What is Bullying?

Bullying is when one person uses strength or influence to force another into doing what that person wants. Although bullying is often one person trying to gain power over another, groups can get involved. There could be people who support the bully or the one being bullied. In order for something to be considered bullying the behavior must be aggressive and involve both repetition and an imbalance of power. What this means is that the bullying behaviors have to happen more than once or they must at least have the potential to happen more than once. Bullying is used to gain control over others.

Physical bullying involves hurting a person’s body or possessions. This includes hitting, kicking, pinching, spitting, tripping, pushing, taking or breaking someone’s things, or making mean/rude hand gestures.

Bullying can also be verbal; mean or hurtful things said to someone. This could include teasing, name-calling, inappropriate comments, taunting, or threatening.

It could also be social, which means to hurt someone’s reputation or relationships. This could mean purposefully leaving someone out, telling others not to be friends with someone, spreading rumors, or public embarrassment.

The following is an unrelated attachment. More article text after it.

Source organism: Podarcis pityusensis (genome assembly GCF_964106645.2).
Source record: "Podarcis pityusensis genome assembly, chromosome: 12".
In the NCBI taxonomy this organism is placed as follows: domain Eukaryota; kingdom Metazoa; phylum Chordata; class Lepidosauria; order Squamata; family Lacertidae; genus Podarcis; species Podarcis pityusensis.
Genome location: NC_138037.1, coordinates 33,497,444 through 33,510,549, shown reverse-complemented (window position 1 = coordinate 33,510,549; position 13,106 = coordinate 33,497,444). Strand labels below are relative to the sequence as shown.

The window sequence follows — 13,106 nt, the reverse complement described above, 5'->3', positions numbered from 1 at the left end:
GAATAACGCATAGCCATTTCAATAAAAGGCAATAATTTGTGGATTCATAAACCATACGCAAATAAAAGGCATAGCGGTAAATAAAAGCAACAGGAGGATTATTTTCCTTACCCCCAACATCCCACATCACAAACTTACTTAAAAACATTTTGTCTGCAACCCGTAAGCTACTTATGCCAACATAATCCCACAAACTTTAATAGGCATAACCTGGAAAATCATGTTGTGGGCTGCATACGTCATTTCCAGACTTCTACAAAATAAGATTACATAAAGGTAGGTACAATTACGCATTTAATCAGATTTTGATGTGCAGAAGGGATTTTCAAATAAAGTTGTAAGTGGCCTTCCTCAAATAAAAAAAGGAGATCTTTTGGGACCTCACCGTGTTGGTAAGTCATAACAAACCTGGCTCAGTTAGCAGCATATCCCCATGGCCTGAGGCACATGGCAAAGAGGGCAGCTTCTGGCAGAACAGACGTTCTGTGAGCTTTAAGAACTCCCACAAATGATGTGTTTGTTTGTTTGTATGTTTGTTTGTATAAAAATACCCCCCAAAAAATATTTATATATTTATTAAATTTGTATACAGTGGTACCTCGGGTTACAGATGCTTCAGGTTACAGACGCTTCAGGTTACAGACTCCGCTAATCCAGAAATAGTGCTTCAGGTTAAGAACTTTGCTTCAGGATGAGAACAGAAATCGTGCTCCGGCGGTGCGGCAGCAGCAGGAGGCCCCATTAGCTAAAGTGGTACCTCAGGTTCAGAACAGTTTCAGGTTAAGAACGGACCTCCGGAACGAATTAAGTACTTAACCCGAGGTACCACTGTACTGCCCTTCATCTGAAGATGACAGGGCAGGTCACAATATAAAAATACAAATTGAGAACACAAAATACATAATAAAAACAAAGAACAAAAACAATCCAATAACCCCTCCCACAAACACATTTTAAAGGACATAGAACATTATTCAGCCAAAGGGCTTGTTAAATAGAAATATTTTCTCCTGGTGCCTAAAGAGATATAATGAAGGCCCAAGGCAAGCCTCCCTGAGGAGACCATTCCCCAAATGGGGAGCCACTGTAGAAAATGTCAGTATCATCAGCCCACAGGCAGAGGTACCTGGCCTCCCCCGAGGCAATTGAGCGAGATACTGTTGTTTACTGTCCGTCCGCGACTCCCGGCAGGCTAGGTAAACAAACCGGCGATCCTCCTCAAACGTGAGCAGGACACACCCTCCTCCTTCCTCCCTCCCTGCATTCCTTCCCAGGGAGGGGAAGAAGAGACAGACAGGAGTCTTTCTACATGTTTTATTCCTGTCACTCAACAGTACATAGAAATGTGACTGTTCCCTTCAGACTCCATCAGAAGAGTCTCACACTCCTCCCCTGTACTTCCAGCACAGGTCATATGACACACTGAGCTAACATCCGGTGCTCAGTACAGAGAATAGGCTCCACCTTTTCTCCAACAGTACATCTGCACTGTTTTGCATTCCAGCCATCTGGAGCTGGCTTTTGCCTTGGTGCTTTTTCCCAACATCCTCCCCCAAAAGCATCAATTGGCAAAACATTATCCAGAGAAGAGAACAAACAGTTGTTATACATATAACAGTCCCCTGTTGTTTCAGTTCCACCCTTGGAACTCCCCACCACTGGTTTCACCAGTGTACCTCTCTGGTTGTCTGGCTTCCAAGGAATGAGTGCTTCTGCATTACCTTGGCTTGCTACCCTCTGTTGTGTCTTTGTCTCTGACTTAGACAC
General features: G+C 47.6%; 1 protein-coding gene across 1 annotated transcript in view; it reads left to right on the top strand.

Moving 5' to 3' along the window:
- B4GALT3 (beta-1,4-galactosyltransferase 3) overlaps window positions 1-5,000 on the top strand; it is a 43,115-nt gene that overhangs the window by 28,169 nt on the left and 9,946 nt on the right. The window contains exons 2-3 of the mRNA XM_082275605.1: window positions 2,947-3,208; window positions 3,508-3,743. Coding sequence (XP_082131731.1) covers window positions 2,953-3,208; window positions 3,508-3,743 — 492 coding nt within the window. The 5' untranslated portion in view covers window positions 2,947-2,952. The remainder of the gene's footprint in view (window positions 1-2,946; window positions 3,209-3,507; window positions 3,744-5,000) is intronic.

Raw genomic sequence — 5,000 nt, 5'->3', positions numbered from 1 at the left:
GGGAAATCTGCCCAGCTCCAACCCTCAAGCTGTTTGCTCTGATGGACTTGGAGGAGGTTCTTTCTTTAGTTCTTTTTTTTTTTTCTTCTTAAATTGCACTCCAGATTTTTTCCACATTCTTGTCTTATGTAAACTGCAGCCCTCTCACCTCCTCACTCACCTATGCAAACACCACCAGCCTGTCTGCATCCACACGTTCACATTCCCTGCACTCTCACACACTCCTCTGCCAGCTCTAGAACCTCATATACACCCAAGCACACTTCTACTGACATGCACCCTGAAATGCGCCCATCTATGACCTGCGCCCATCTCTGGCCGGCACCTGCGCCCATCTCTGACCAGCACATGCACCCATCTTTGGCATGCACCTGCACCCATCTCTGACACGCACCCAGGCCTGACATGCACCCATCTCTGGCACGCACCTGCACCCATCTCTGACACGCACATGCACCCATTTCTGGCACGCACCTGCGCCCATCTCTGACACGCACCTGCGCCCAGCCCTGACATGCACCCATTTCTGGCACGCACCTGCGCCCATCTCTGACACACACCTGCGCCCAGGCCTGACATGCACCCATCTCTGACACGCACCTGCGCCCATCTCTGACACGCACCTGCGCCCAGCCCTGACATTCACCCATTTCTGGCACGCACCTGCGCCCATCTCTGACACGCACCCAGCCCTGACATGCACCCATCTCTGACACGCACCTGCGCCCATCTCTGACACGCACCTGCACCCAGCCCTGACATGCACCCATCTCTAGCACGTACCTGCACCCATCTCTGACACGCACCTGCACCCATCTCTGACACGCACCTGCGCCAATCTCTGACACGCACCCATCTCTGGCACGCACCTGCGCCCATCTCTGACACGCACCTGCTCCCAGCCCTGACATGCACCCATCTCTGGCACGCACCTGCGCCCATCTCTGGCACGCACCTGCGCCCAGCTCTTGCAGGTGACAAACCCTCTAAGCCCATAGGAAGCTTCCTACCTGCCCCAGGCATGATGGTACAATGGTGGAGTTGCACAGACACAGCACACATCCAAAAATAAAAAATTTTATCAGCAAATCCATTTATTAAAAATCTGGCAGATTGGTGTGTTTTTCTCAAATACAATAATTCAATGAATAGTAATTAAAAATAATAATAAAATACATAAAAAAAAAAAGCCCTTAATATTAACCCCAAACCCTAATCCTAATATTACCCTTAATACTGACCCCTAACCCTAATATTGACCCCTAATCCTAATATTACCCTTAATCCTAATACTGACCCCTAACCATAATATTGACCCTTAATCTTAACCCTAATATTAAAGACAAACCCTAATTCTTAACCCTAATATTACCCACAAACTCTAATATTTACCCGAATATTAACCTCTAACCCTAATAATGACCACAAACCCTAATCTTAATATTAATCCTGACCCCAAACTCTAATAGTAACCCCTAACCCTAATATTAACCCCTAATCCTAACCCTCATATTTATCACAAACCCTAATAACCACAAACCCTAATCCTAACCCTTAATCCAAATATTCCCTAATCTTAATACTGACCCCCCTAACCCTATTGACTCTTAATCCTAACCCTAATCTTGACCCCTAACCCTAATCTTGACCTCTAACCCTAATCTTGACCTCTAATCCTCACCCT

Most of reported bullying happens in a school building. A high amount also happens on the playground or the bus. However, bullying can happen after school hours, on the internet, or in a child’s neighborhood.

It can be helpful to have an honest conversation with your children about bullying. To learn more, or if you yourself are being bullied, please call our hotline at (860)763-4542 to speak with a counselor today.

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